BEVERAGEDAILY.COM SPECIAL EDITION: CLEANING UP THE BEVERAGE INDUSTRY

Beverage industry has ‘lost focus’ on hygienic design: top consultant

By Ben BOUCKLEY

- Last updated on GMT

Inside a bottling plant (Picture Credit: Bernt Rostad/Flickr)
Inside a bottling plant (Picture Credit: Bernt Rostad/Flickr)

Related tags Hygiene

Independent consultant and food process and project engineer Andrew Murray tells BeverageDaily.com that he thinks the beverage industry has ‘lost focus’ in terms of hygienic design and practices.

Based in South Africa, Murray has run Andrew Murray Consulting since 1985, and counts the likes of GEA Tuchenhagen, Schweppes (Zimbabwe) and SA Breweries (SAB Miller) among a wide clientele.

In light of his experience, we asked Murray what he thought the most commonly overlooked areas in terms of hygienic design and practices of beverage facilities (in terms of site, building, segregation, process lines, pest control, etc.).

I can’t think of any areas of design that are being specifically overlooked, but I do think that we as an industry have lost focus,”​ Murray said.

"There seems to be a lack of understanding about barriers and what contamination we are trying to prevent at each barrier, i.e. the factory gate, the factory door, the area door, the machine interface and the ultimate package,”​ he added.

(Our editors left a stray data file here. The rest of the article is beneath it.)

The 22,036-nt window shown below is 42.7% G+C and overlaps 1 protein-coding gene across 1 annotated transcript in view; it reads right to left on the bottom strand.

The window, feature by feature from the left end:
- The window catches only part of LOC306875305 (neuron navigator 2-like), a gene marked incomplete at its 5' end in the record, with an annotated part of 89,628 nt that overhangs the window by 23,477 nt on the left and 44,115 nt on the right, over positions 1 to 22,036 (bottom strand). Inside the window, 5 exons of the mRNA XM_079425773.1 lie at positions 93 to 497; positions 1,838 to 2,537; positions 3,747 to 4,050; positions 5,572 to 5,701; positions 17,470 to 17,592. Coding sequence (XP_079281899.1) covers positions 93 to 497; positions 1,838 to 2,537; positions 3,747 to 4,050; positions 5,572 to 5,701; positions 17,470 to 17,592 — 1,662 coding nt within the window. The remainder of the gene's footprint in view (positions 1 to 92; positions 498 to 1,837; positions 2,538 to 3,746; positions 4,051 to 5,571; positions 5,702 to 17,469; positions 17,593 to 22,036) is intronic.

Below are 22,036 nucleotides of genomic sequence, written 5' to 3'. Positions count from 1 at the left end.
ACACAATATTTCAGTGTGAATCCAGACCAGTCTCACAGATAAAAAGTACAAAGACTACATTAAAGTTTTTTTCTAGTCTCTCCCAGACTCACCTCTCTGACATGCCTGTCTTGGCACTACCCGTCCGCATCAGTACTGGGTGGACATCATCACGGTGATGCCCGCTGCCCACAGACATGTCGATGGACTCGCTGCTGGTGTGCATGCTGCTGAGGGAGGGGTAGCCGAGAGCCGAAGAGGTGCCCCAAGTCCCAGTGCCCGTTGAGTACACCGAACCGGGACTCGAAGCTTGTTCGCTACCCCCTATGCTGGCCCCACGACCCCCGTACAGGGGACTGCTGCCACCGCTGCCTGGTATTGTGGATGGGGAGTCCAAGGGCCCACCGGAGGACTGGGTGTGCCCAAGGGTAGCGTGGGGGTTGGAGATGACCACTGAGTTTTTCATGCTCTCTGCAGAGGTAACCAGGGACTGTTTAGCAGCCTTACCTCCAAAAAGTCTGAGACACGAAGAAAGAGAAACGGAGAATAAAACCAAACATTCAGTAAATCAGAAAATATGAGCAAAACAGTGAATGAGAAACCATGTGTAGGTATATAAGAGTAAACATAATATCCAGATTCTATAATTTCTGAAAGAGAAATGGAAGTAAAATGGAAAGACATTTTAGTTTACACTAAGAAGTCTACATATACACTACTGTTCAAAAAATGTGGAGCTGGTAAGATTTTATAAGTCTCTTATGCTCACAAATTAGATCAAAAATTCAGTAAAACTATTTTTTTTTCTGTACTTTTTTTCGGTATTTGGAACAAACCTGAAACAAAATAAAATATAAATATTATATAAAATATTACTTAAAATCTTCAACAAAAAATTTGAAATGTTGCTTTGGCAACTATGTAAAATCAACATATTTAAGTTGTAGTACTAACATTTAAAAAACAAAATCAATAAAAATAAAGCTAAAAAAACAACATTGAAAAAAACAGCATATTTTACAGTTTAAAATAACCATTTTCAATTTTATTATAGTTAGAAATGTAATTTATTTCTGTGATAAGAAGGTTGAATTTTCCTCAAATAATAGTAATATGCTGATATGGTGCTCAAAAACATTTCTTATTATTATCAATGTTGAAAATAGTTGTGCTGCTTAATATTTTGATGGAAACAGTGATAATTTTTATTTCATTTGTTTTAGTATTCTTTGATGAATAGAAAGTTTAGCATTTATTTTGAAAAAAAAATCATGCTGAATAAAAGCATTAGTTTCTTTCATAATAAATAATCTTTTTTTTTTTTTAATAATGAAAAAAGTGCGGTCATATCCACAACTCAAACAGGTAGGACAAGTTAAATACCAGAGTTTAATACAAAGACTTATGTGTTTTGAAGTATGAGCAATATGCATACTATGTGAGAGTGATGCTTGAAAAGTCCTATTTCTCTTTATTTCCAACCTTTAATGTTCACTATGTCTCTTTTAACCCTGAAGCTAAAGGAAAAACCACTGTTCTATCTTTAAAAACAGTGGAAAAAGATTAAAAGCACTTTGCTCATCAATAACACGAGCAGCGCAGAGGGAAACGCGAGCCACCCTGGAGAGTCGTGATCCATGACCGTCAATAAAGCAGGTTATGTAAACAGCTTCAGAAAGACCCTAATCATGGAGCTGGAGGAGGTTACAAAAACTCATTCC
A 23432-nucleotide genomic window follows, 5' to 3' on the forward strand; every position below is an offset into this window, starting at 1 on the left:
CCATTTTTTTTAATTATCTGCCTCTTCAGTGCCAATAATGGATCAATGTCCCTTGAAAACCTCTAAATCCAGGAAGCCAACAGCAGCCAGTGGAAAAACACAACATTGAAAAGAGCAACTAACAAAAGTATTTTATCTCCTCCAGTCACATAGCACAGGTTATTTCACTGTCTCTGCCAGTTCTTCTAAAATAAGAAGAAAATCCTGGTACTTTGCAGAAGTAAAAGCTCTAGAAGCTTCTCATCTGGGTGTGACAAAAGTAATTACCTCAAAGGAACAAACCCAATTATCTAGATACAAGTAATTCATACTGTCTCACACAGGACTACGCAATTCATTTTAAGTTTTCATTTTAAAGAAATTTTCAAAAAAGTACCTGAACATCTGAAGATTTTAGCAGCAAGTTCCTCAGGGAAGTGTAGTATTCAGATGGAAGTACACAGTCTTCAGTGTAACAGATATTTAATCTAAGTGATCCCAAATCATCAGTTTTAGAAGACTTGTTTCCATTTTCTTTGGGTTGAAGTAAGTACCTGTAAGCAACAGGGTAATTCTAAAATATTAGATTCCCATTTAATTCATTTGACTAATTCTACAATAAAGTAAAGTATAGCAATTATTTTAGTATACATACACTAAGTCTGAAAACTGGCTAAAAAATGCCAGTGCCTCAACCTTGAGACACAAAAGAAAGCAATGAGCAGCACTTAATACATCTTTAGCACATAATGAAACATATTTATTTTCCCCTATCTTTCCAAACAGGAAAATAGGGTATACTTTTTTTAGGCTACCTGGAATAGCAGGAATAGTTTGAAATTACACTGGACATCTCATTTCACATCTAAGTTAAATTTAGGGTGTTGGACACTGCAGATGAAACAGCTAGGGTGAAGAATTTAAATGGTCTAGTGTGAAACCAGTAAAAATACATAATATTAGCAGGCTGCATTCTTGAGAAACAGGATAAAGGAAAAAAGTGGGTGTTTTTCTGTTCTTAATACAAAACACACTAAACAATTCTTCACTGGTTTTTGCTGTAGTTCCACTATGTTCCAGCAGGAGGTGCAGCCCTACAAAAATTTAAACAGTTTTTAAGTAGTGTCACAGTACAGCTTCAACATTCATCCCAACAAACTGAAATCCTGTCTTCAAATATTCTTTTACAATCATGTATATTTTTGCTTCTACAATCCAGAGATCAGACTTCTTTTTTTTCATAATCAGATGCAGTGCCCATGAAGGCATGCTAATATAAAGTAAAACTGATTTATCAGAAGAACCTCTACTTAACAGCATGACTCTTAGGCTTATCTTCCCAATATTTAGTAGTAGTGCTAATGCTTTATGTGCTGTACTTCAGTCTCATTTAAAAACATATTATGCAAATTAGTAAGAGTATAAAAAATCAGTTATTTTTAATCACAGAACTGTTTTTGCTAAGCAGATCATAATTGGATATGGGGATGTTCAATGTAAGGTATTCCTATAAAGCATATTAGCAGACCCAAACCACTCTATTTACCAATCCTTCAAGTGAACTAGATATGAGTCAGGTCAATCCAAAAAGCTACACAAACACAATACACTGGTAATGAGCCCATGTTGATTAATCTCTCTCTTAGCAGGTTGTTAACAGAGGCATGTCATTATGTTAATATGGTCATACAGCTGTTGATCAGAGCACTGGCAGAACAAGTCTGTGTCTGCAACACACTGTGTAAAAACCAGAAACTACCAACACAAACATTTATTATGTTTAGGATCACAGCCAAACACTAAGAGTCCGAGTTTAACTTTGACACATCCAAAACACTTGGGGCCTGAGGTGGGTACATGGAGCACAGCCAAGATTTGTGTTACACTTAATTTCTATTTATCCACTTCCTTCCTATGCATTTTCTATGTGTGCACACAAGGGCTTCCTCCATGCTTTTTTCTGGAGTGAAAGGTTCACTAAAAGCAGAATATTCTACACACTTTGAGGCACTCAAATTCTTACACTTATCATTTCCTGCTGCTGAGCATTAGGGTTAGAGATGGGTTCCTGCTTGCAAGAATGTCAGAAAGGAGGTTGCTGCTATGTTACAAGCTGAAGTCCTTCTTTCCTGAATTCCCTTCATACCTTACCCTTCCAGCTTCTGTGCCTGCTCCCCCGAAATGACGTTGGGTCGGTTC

“This lack of understanding leads to over-design in some areas and under-design in other areas.”

Cleaning efficiencies lighten carbon load

Addressing the issue of whether pressure to cut costs – particularly for private label players in regions such as Europe – meant there was a danger that corners were cut on the hygiene side, Murray said:

I hope that we are beginning to realize that proper hygienic design should lead to a reduction in cleaning cost and indirectly better use of water and reduced effluent.  All this is very important in terms of climate change and greening of the industry,”​ he said.